Stephanie Chow, the owner of Pet Poo Skiddoo, grew up with a very creative and resourceful mother. Although she does not have any dogs herself, her mom sees the constant upkeep that is needed for her daughter to care for multiple senior (and often incontinent) animals. Always trying to lend a helping hand, she created a simplistic, yet brilliant design that shields one’s couch cushions from the inevitable old dog bladder leakage and the cleanup takes less than a minute and doesn’t require putting on another load of laundry.

What’s a visiting mother to do while stuck at home when her daughter and son-in-law are at work; One can cook, clean and do laundry only so much. I’m watching over her 4 dogs (1 elderly with a weak bladder), and 2 cats that are all seated on a sofa draped with an unappealing flag-like fabric that’s used to catch any ‘accidents’ that may occur while my daughter is out. I began to wonder what could be a more attractive and practical solution to protecting her couch.

My daughter went through various methods to try to protect her couch cushions. First there was the standard dog couch cover that you buy but those are really only to collect hair, not urine and would always get soaked. Then she tried wrapping her cushions’ foam with plastic garbage bags underneath the cushion covers, but she would still have to remove and launder the covers each time there was an accident. Feeling frustrated and out of ideas she pulled a “hail Mary” and just threw sheet-sized waterproof nylon over the entire couch. It was neither attractive nor practical as it would slip off or bunch up.

Luckily, nearby is a wonderful fabric store, Foam and Fabric (located in Fletcher, NC), chock full of upholstery material and various odds and ends. With my creative juices flowing I got to designing a couch cover that was attractive, functional and comfortable to sit on. Keeping in mind the sofa is cream colored, I go off to the store, thinking comfortable, waterproof and stylish… Lo and behold, there before me in a barrel is a 54” wide remnant roll of satin finish, felt backed vinyl with a lovely leaf print in various hues of cream and beige. I scooped up the remaining yards on the roll, bought some thread and headed to my next stop.

Next stop? What else did I need? I didn’t want to reupholster the whole couch, instead I wanted to make something that would be easy to remove, wipe off and would catch any accidents from flowing to the back or sides of the sofa; something to act as a dam or barrier but isn’t obtrusive or uncomfortable. Hmm…. Eureka! Pool noodles.

Pool noodles? Really? You’ll see. Make sure to get the skinnier types of pool noodles. For my project I used 2 but it will depend on the size of your couch. (This method can be adapted to chairs, loveseats, benches)

First things first – you’ll need to measure a couple of things on your couch.

  • Measure the length of the seating areas from inside arm to arm (in my case it’s 54”).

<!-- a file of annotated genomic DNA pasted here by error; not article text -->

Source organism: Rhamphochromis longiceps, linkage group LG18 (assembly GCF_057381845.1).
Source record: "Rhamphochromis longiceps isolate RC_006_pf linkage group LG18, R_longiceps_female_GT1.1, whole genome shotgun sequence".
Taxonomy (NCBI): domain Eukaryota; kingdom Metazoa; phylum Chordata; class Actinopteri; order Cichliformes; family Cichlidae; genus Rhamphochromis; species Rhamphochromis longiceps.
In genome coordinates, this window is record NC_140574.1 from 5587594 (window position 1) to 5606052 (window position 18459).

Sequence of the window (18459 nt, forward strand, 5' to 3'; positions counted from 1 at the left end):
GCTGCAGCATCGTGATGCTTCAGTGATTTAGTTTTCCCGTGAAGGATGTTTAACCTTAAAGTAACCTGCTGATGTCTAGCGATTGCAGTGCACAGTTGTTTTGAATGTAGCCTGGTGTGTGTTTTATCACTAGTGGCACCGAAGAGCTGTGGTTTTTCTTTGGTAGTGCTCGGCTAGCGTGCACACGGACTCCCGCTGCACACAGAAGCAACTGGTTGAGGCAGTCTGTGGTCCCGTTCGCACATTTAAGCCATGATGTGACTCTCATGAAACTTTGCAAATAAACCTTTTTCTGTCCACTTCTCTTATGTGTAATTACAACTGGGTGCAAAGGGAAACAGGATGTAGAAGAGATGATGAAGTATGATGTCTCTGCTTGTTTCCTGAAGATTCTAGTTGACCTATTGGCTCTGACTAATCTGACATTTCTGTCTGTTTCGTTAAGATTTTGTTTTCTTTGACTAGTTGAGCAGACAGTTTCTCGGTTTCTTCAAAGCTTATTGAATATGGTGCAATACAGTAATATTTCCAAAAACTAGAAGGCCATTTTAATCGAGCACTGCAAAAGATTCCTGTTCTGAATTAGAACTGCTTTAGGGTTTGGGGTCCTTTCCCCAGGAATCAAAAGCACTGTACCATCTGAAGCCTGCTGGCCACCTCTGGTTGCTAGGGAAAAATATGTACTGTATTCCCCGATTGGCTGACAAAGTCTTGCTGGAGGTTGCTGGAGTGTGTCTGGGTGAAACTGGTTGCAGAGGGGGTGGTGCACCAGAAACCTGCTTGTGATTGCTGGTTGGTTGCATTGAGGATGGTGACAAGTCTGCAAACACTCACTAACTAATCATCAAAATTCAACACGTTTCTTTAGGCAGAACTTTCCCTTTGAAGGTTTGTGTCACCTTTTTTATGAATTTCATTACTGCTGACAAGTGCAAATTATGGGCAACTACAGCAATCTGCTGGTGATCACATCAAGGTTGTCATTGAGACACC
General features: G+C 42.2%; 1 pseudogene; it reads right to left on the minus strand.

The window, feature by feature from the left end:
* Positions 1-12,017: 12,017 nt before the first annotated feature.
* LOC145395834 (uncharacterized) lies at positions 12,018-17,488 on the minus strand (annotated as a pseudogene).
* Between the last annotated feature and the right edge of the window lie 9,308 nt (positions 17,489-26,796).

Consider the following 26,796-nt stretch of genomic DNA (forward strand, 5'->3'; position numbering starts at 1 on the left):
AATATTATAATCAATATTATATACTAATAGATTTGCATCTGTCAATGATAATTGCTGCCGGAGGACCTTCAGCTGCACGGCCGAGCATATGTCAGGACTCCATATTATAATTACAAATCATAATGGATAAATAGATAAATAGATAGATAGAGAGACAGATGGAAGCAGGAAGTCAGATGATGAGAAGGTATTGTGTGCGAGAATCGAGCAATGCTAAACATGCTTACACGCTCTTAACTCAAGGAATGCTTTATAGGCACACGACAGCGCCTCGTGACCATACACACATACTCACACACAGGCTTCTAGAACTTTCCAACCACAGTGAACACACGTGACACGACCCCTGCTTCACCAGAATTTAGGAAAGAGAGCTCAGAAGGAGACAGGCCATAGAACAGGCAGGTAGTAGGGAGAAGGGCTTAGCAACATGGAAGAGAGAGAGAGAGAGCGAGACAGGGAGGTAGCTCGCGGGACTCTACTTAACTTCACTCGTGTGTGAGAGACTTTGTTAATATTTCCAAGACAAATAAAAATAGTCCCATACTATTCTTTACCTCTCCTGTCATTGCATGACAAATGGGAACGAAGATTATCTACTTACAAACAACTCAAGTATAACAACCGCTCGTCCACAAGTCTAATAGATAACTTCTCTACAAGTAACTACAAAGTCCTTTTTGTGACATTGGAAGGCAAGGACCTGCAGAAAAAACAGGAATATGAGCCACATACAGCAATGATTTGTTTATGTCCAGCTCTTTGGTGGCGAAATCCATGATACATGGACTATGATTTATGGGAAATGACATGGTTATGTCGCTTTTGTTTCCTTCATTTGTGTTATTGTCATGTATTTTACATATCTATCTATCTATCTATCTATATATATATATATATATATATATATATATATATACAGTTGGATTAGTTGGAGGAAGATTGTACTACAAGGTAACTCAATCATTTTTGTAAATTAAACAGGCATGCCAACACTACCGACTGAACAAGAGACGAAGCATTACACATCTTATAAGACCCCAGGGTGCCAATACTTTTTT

• Measure the depth of the seating area from back to front (in our case it’s 23”).

Now we can determine the size of the fabric you’ll need and where to cut.

A Add 24” to the length you measured and that will be the width of your fabric. (54” + 24” = 78”)

B Add 24” to the depth you measured and that will be the length of your fabric. (23” + 24” = 47”).

C Cut 12” squares from both back corners.
Tip: This type of fabric does not need hemming. Use pinking shears for a decorative edge.

D Measure 14” up from the bottom of the fabric. Cut inwards a 12” line from each side.
Important: These lines should be cut just past where the cushions end and the fabric curves down in the front.

If your cushions wrap around the front of the arms like mine, you may need to cut a second 12” line 6 – 8” up from your first lines.

E Subtract 4” from the original length you measured and cut the first noodle down to that size (54” – 4” = 50”). Cut it one more time in the center to make two equal lengths (in my case, each half is 25”).

F Subtract 6” from the original depth that you measured and cut an additional two pool noodles down to that size (23” – 6” = 17”).

Fold under 8” along the top length of the fabric and sew a 4” seam in from the fold lengthwise. This will create a pocket to later insert one of your pool noodles.

Fold under each 8” side flaps (D) and sew a 4” seam in from the fold vertically. When all sides are open you should have four 8” pocket openings to tuck in your noodles at back and both sides.

Insert your longer noodles in the pocket across the back using both ends until they meet in the middle. Insert the shorter noodles on the sides from front to back.

Note: To hide the pool noodles, hand stitch together the fabric ends where the side and back noodles meet as well as the front opening of the side noodles.

You should end up with a cover with flaps to tuck into the back and sides of the couch to hold it into place. The noodles should border the sides and back border of your seating area. Remember you want the pool noodles to act as a dam. You will also have a fairly long flap that hangs down in front of the couch that you can choose to tuck in under the cushions.

Here’s the final product!

An afterthought: If you want to be a bit more stylish, trim the front flap to reach just past the cushion bottom. Sew elastic an elastic band (length slightly shorter than the seat area) along the edge behind the fabric to create a “fitted” look.

My daughter was so surprised when she got home. She LOVED it and insisted I write a blog about it for her…. I hope you like it as well. A few months later, I was happy to see she had made another smaller cover for her recliner.

How to Make the Best Couch Cover for Incontinent Pets